Results 1 
3 of
3
Replication and p intervals: p values predict the future only vaguely, but confidence intervals do much better. Perspect Psychol Sci (2008
"... ABSTRACT—Replication is fundamental to science, so statistical analysis should give information about replication. Because p values dominate statistical analysis in psychology, it is important to ask what p says about replication. The answer to this question is ‘‘Surprisingly little.’ ’ In one sim ..."
Abstract

Cited by 26 (1 self)
 Add to MetaCart
ABSTRACT—Replication is fundamental to science, so statistical analysis should give information about replication. Because p values dominate statistical analysis in psychology, it is important to ask what p says about replication. The answer to this question is ‘‘Surprisingly little.’ ’ In one simulation of 25 repetitions of a typical experiment, p varied from <.001 to.76, thus illustrating that p is a very unreliable measure. This article shows that, if an initial experiment results in twotailed p 5.05, there is an 80% chance the onetailed p value from a replication will fall in the interval (.00008,.44), a 10 % chance that p <.00008, and fully a 10 % chance that p>.44. Remarkably, the interval—termed a p interval—is this wide however large the sample size. p is so unreliable and gives such dramatically vague information that it is a poor basis for inference. Confidence intervals, however, give much better information about replication. Researchers should minimize the role of p by using confidence intervals and modelfitting techniques and by adopting metaanalytic thinking. [p values] can be highly misleading measures of the evidence... against the null hypothesis.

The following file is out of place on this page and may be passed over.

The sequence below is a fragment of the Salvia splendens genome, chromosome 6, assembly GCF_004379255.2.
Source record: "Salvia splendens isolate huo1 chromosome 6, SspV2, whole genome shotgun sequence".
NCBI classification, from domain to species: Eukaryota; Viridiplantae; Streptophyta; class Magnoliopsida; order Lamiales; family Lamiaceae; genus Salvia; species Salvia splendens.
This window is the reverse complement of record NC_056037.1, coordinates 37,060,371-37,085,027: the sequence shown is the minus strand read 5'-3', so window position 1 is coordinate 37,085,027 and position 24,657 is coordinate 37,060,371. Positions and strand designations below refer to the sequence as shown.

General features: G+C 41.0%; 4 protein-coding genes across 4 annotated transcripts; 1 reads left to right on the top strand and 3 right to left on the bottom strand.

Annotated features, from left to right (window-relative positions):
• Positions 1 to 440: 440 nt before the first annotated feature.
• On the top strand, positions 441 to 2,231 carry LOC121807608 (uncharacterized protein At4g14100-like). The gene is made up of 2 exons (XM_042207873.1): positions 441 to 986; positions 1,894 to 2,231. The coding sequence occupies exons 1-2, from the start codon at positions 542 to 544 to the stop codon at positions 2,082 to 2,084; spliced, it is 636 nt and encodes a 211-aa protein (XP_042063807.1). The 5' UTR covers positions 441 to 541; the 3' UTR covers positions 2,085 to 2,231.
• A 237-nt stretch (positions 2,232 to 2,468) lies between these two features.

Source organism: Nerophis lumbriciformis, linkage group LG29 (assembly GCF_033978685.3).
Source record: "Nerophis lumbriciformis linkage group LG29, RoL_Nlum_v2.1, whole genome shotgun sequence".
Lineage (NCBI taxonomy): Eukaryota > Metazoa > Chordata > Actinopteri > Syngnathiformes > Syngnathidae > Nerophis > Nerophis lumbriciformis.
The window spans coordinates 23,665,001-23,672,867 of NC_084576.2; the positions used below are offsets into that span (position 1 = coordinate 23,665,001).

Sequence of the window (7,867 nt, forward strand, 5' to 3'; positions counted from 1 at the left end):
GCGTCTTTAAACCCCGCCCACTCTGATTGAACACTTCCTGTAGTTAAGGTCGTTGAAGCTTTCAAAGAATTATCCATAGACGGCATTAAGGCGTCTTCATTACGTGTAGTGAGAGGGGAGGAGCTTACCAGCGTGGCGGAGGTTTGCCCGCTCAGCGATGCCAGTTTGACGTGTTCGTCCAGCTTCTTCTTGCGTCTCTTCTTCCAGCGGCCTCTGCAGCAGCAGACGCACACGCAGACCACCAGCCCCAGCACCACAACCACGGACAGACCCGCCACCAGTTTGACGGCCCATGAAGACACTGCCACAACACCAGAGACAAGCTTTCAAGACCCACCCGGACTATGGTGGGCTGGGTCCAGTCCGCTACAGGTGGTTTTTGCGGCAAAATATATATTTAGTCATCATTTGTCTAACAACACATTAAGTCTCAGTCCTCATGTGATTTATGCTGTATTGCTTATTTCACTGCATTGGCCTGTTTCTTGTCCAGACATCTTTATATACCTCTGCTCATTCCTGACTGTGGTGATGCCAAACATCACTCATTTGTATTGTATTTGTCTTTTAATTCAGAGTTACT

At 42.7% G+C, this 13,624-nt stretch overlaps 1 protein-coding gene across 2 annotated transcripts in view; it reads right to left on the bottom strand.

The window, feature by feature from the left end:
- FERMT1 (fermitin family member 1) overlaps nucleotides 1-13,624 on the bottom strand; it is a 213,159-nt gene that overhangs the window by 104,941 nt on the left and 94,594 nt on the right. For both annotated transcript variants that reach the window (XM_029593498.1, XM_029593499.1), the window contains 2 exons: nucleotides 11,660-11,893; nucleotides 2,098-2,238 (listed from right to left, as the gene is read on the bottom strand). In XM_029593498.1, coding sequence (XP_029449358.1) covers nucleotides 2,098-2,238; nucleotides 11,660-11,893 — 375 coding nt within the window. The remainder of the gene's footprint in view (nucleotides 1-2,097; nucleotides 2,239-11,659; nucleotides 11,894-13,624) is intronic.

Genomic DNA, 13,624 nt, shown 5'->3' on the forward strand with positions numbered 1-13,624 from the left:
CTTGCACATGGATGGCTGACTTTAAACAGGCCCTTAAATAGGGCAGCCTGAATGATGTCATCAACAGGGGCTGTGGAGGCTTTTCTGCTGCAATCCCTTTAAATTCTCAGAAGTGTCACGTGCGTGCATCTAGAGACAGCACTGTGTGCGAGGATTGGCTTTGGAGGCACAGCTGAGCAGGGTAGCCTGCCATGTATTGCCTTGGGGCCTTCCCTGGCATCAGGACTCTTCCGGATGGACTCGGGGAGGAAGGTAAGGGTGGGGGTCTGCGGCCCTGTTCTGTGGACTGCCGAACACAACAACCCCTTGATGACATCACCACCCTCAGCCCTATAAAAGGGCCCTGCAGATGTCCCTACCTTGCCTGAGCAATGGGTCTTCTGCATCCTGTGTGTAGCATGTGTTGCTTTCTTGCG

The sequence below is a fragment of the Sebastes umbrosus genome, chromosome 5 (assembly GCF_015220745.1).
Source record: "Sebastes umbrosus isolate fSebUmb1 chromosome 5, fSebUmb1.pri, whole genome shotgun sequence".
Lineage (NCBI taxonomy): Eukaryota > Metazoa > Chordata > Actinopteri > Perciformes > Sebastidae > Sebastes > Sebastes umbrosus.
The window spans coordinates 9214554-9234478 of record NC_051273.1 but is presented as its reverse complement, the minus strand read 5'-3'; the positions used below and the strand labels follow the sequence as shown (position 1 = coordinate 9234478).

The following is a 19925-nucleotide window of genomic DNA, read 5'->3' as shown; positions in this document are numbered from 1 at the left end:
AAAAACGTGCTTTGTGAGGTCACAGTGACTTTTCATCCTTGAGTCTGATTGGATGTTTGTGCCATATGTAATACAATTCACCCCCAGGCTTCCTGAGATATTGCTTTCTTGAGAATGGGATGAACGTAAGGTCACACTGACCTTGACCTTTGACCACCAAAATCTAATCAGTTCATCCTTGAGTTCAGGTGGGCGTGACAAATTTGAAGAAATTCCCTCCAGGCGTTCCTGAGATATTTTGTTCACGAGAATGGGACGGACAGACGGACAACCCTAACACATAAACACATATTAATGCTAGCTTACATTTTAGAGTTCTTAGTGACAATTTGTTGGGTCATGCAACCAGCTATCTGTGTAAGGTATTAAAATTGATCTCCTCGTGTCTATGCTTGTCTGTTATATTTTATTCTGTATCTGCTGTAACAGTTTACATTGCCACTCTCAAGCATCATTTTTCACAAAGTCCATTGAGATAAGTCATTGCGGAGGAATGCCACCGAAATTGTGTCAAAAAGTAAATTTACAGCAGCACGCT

On the post hoc power in testing mean differences
 Journal of Educational and Behavioral Statistics
, 2005
"... Retrospective or post hoc power analysis is recommended by reviewers and editors of many journals. Little literature has been found that gave a serious study of the post hoc power. When the sample size is large, the observed effect size is a good estimator of the true effect size. One would hope th ..."
Abstract

Cited by 6 (0 self)
 Add to MetaCart
Retrospective or post hoc power analysis is recommended by reviewers and editors of many journals. Little literature has been found that gave a serious study of the post hoc power. When the sample size is large, the observed effect size is a good estimator of the true effect size. One would hope that the post hoc power is also a good estimator of the true power. This article studies whether such a power estimator provides valutble infonnation about the true power. Using analytical, numerical, and Monte Carlo approaches, our results show that the estimated power does not provide usefidl infonnation when the true power is small. It is almost always a biased estimator of the true power. The bias can be negative or positive. Large sample size alone does not guarantee the post hoc power to be a good estimator of the true power. Actually, when the population variance is known, the cumulative distribution function of the post hoc power is solely a function of the population power. This distribution is uniform when the true power equals 0.5 and highly skewed when the true power is near 0 or 1. When the population variance is unknown, the post hoc power behaves essentially the same as when the variance is known.